Potjie puts fam­ily in hospi­tal

Cook­ing com­pe­ti­tion turns bad as rev­ellers throw up af­ter eat­ing pud­ding made from raw egg whites

The Independent on Saturday - - METRO - ARTHI GOPI and VA­LEN­CIA GOVINDASAMY

A POTJIE com­pe­ti­tion for an As­sagay fam­ily took a turn for the worse when a dozen par­tic­i­pants fell ill, al­legedly af­ter eat­ing a pud­ding made of raw egg whites.

Seven of the par­tic­i­pants, all fam­ily and friends, spent at least four nights in hospi­tal, where they said they had been treated for sal­mo­nella poi­son­ing.

News of their brush with the bac­te­ria that in­fects raw or un­der­cooked meat, poultry and eggs, comes just af­ter uMh­langa restau­rant Old Town Italy had a sal­mo­nella out­break af­ter mak­ing hol­landaise sauce from raw eggs that con­tained the bac­te­ria.

Sal­mo­nella is an in­fec­tion that usu­ally causes vom­it­ing, diar­rhoea, cramp­ing and de­hy­dra­tion.

He­len Grosvenor, of As­sagay, said her an­nual potjie com­pe­ti­tion turned from fun to shock as she and her fam­ily be­gan vom­it­ing.

“Within 36 hours, many of the peo­ple at the func­tion got sick. We went to the ca­su­alty ward at the hospi­tal and the next day we were ad­mit­ted. We spent four to five days re­ceiv­ing treat­ment, and thank­fully we are now okay,” she said.

Af­ter con­sid­er­ing what could have been the cause, Grosvenor said they nar­rowed the pos­si­ble causes to the pud­ding.

“The lady who pre­pared the dish li­aised with the shop to find out where the eggs came from to try to find out more in­for­ma­tion,” said Grosvenor.

The shop was uMh­langa Spar, and man­ager Ty­rone Kerr said they in turn li­aised with the sup­plier of the eggs, Finch­ley Barn Eggs, and were await­ing results of tests on the eggs.

“If the tests come back pos­i­tive, then def­i­nitely we would pull the prod­ucts from the store,” said Kerr.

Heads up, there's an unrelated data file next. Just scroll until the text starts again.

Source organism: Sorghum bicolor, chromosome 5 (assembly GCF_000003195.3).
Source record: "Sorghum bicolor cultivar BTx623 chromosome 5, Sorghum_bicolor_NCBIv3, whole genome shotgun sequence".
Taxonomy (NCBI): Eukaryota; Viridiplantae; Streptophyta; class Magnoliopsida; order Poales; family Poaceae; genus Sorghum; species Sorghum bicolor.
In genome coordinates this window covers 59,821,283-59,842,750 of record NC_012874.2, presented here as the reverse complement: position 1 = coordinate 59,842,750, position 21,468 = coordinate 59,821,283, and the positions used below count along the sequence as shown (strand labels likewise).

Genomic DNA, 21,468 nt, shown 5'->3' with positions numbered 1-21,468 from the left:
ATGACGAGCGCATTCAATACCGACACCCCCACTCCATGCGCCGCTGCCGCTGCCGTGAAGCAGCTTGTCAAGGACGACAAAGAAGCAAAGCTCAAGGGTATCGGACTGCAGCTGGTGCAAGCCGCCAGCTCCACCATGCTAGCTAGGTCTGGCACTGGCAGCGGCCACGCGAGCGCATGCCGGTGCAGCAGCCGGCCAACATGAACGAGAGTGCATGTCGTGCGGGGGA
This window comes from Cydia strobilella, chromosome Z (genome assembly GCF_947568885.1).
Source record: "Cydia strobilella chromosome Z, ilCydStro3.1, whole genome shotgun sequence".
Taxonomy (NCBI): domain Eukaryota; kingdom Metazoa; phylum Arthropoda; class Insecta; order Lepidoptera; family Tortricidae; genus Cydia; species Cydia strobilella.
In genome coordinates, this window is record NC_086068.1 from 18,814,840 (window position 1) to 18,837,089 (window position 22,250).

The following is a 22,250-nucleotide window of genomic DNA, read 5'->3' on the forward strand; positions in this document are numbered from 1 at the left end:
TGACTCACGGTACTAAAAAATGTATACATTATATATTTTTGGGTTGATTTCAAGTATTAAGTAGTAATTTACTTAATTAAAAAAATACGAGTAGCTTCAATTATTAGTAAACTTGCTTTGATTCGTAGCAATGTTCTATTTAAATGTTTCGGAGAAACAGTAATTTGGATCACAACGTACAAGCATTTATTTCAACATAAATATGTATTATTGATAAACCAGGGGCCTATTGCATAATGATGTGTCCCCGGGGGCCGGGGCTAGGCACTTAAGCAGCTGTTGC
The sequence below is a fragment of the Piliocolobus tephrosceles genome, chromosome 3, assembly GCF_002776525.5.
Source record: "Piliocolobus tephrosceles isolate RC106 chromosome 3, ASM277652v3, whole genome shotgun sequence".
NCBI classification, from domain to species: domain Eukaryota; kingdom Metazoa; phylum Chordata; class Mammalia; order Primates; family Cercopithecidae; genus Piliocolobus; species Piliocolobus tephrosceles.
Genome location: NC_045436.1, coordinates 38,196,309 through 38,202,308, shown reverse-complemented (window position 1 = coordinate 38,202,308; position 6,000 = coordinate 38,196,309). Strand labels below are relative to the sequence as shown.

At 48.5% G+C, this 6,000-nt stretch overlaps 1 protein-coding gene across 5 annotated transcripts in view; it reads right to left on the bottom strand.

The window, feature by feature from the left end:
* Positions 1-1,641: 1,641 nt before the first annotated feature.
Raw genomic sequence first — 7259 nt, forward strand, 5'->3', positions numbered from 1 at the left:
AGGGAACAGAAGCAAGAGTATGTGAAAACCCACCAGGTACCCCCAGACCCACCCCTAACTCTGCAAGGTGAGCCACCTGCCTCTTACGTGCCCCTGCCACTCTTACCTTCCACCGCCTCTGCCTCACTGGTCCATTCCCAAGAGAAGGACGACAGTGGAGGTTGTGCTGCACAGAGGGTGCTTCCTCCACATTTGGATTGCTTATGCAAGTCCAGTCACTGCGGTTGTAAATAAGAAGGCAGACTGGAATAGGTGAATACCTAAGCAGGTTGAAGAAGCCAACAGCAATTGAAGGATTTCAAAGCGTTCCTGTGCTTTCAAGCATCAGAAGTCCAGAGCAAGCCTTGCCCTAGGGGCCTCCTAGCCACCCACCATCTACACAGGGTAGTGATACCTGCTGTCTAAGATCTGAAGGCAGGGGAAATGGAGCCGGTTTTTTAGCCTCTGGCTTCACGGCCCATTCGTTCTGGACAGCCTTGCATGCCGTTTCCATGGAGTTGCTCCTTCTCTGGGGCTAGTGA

Mean­while, Rowan Holt, of Finch­ley Barn Eggs, the pro­ducer of the eggs in ques­tion, said they were very sur­prised by the in­ci­dent, but had been com­mit­ted to an open process from the minute they were in­formed of it.

“We col­lected shells of eggs that had been used in the dish and sent them to an in­de­pen­dent lab for test­ing. We are await­ing the fi­nal results. How­ever, in­di­ca­tions right now are that the sal­mo­nella did not come from our eggs,” said Holt.

The pro­vin­cial health depart­ment re­ferred queries to the eThek­wini health depart­ment.

The mu­nic­i­pal­ity was only able to pro­vide de­tails of the out­break at Old Town Italy.

eThek­wini spokesper­son Msawakhe Mayisela said that, af­ter an in­tense in­ves­ti­ga­tion at the restau­rant, the out­break was “most likely” caused by sal­mo­nella, which may have been present in the raw eggs used to make the sauce.

The health depart­ment said it would mon­i­tor the sit­u­a­tion.

Pub­lic health spe­cial­ist Dr Ozayr Mo­hamed, of UKZN’s pub­lic health medicine depart­ment, said sal­mo­nella was a bac­te­rial in­fec­tion which af­fected the in­testi­nal tract.

“Most peo­ple are in­fected by it through con­tam­i­nated wa­ter and food such as raw or un­der­cooked meat or poultry. Most peo­ple won’t have any in­fec­tions. But se­vere symp­toms are fever, ab­dom­i­nal cramps and diar­rhoea. This is usu­ally vis­i­ble within eight to 72 hours,” he said.

Mo­hamed said it was im­por­tant to wash hands, es­pe­cially when deal­ing with food, af­ter us­ing the re­stroom, or in­ter­act­ing with an­i­mals.

He said food han­dlers must wash food be­fore pre­par­ing meals and should al­ways wear gloves, and that it was most likely con­tam­i­na­tion oc­curred be­cause of bac­te­ria on some­one’s hands.

“Once we have an over­dose or high load of bac­te­ria, this weak­ens your sys­tem and you get ill,” he said.

Mo­hamed said ad­e­quate hy­dra­tion was used to treat diar­rhoea, and an­tibi­otics were usu­ally pre­scribed.

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